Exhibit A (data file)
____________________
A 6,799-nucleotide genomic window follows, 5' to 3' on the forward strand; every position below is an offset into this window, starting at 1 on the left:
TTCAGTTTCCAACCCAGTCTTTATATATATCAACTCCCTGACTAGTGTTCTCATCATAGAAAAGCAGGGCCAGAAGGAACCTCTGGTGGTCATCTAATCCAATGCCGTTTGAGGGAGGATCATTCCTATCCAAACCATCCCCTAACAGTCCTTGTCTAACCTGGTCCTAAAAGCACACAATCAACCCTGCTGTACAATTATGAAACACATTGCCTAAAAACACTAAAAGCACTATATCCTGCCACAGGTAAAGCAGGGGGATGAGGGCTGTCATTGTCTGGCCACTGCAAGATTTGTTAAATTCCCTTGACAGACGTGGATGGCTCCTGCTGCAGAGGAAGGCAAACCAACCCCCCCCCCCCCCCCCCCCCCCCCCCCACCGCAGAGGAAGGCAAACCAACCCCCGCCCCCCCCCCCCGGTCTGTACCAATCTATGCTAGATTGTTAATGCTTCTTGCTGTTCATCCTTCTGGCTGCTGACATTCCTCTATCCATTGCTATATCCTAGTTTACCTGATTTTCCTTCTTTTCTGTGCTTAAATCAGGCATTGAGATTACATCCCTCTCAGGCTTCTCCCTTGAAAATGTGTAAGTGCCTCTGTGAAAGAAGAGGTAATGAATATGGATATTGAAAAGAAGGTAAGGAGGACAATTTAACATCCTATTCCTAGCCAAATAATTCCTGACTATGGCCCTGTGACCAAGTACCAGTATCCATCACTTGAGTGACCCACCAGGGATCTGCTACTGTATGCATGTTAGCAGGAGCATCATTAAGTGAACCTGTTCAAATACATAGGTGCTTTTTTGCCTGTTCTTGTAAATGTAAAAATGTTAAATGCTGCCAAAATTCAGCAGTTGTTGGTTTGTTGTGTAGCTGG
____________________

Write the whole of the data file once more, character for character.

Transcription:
A 6,799-nucleotide genomic window follows, 5' to 3' on the forward strand; every position below is an offset into this window, starting at 1 on the left:
TTCAGTTTCCAACCCAGTCTTTATATATATCAACTCCCTGACTAGTGTTCTCATCATAGAAAAGCAGGGCCAGAAGGAACCTCTGGTGGTCATCTAATCCAATGCCGTTTGAGGGAGGATCATTCCTATCCAAACCATCCCCTAACAGTCCTTGTCTAACCTGGTCCTAAAAGCACACAATCAACCCTGCTGTACAATTATGAAACACATTGCCTAAAAACACTAAAAGCACTATATCCTGCCACAGGTAAAGCAGGGGGATGAGGGCTGTCATTGTCTGGCCACTGCAAGATTTGTTAAATTCCCTTGACAGACGTGGATGGCTCCTGCTGCAGAGGAAGGCAAACCAACCCCCCCCCCCCCCCCCCCCCCCCCCCCACCGCAGAGGAAGGCAAACCAACCCCCGCCCCCCCCCCCCGGTCTGTACCAATCTATGCTAGATTGTTAATGCTTCTTGCTGTTCATCCTTCTGGCTGCTGACATTCCTCTATCCATTGCTATATCCTAGTTTACCTGATTTTCCTTCTTTTCTGTGCTTAAATCAGGCATTGAGATTACATCCCTCTCAGGCTTCTCCCTTGAAAATGTGTAAGTGCCTCTGTGAAAGAAGAGGTAATGAATATGGATATTGAAAAGAAGGTAAGGAGGACAATTTAACATCCTATTCCTAGCCAAATAATTCCTGACTATGGCCCTGTGACCAAGTACCAGTATCCATCACTTGAGTGACCCACCAGGGATCTGCTACTGTATGCATGTTAGCAGGAGCATCATTAAGTGAACCTGTTCAAATACATAGGTGCTTTTTTGCCTGTTCTTGTAAATGTAAAAATGTTAAATGCTGCCAAAATTCAGCAGTTGTTGGTTTGTTGTGTAGCTGG